What country are you in? Luckily, I've never had anyone unpack my bike and I've flown many times in the US and Europe. That would be a disaster and I think I'd lose my sh*t!
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Old 07-09-17, 05:40 PM   #56
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Awwesome answers, thanks

I spent almost an hour packing and then another hour reassembling my Swift.

Too much work for a weekend trip.
n
Although it would be quicker next time.
The Swift will fit in a Samsonite 30-inch hardside case, without too much disassembly, but it will fit inside only one way. Once you learn how, it is much quicker the second time. (I figured this out when I sold mine, a steel NYC Swift, and needed to ship it to the new owner. I had to make an instructional photo guide for anyone who was opening and inspecting the encased bike on how to put it all back in the correct way.)
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Old 12-17-17, 11:27 AM   #57
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Although it's nice to see photos of bikes that can fit all together into a single non-oversized suitcase, I wouldn't do it unless there was enough space to add adequate protection for padding and tolerance for external compression.

You have to protect your bike against these beast machines that live in their deep, dark underground lair, called the baggage system:



I've traveled a few times with my Dahon folded with the wheels still attached in the original Dahon cardboard box, but I would not recommend it. One time the latch was completely bent. I assume someone dropped the box from very high. The hinge also won't tighten completely anymore. The pin or shaft on the other side was probably bent out of alignment.



Another problem with a cardboard box is that the check in agent always made me sign a damage waiver to relieve the airline of responsibility, and I had to pay for oversize because the box was too big for standard luggage. When the box goes to the oversize drop off location, I think it gets handled differently than normal luggage, which goes through the automated system where it will meet the beast filmed in the youtube video above.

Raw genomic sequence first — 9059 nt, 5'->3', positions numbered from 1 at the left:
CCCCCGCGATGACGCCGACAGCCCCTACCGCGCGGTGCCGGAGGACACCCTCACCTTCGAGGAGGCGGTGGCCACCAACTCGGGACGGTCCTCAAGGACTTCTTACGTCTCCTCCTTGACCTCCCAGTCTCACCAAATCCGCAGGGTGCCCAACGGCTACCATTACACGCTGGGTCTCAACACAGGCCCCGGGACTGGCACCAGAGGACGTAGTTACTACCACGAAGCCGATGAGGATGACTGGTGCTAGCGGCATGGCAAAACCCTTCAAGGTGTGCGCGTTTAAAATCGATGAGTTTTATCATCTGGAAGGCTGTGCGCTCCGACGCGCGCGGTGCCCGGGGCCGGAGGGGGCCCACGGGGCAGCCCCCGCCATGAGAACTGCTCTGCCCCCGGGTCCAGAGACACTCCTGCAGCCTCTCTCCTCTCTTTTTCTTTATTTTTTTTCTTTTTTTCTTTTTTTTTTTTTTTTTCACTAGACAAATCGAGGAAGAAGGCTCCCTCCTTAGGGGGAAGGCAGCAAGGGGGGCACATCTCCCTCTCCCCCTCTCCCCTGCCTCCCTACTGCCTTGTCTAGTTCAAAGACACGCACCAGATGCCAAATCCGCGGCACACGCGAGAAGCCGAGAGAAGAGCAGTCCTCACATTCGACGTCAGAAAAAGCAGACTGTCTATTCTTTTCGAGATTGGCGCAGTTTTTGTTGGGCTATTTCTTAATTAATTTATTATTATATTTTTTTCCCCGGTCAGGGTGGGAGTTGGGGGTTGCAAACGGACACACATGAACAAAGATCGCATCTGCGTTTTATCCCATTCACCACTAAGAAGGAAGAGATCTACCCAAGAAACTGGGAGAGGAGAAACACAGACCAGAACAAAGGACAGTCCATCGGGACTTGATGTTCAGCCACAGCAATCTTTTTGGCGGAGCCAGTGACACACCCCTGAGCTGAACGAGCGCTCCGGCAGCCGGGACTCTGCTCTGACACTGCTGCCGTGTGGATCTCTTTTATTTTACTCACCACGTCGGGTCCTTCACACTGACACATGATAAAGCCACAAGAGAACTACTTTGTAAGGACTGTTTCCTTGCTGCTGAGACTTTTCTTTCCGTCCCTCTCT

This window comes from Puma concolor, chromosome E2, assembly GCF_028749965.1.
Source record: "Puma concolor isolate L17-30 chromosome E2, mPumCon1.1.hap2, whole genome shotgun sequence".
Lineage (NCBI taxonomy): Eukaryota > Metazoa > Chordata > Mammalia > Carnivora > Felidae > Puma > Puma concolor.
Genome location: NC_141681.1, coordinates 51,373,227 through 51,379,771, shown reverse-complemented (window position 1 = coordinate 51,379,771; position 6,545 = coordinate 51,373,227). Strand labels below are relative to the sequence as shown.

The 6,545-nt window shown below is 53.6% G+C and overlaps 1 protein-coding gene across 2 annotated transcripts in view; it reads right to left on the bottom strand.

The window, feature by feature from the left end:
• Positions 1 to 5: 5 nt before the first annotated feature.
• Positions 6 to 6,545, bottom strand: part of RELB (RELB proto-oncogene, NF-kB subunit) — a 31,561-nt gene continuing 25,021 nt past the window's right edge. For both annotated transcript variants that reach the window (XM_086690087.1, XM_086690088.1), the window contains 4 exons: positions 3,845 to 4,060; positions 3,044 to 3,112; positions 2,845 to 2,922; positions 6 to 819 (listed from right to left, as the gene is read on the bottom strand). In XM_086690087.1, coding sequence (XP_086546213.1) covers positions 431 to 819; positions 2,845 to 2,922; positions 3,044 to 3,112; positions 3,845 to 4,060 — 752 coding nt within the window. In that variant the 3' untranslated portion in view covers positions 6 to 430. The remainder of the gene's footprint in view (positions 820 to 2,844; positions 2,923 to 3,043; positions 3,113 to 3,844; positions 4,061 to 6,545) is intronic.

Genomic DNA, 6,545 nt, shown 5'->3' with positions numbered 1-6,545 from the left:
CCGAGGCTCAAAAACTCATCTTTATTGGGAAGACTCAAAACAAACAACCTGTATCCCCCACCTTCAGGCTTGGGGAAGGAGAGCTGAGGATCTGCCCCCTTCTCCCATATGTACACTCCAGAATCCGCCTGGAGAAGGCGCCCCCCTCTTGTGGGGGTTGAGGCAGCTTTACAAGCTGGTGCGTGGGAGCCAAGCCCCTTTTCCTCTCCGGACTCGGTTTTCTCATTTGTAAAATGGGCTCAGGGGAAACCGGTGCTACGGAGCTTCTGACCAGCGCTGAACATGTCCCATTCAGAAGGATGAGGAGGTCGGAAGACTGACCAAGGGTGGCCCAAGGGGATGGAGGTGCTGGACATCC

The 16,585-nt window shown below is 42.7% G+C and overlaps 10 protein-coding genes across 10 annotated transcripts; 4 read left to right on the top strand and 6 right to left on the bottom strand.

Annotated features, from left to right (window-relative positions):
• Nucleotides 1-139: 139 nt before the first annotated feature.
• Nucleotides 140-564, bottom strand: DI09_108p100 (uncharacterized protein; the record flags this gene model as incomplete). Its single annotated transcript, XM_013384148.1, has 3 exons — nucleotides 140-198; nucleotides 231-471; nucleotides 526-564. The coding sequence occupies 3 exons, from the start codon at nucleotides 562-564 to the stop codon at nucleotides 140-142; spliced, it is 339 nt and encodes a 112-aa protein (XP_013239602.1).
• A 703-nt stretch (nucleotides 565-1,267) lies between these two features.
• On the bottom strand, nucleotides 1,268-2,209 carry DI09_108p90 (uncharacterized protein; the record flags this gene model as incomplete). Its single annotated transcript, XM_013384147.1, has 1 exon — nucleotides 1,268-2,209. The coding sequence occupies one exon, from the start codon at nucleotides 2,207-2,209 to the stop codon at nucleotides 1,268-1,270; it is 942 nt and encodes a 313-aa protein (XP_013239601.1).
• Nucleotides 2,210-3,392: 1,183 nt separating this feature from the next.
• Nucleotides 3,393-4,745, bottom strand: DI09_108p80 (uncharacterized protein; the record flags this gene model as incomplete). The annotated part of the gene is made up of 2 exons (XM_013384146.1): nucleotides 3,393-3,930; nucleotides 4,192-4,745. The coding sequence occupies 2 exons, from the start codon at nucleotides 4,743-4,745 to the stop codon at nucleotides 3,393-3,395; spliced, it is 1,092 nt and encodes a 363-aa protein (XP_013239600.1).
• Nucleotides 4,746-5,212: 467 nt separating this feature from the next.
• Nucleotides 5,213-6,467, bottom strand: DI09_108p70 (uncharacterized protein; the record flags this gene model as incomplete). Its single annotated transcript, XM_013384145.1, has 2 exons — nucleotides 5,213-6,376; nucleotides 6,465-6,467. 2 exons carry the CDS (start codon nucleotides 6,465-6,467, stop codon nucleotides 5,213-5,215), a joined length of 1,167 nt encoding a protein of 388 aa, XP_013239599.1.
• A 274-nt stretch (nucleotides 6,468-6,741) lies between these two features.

Oversized luggage probably gets handled manually instead, so it gets to the airplane slower, with a higher chance of not making connecting flights and getting delayed for several days. One time I had to wait 3 days for my bike to arrive.

Another problem with packing the bike still completely assembled is that if the container is dropped on an edge, all the weight of the bike might be pressed against a single point. Alternatively, if the bike was disassembled, each piece could theoretically hit the side of the container or each other individually.

Next time I would disassemble the bike as much as possible, wrap each part with foam padding (especially the ends), and probably pack the frame and wheels separately in 2 different suitcases. Large suitcases under the 62", 158cm linear limit are usually 50cm wide and can fit up to 20" wheels and larger frames. Medium suitcases are usually 40cm wide and can fit small frames and 16" wheels. Cheap hard side suitcases cost about $40-50 each, and the fee for checking in 2nd baggage is $25-40, if you can avoid the special sports equipment fees. At least you would avoid the $100 oversize fee. Using 2 suitcases also makes packing simpler, and would be easier for security to repack if they happen to open them for inspection.

Upon arrival, you could donate the suitcases to someone else, and after the tour is finished you could find another pair so that you won't have to return to the start to pickup an expensive custom bike case.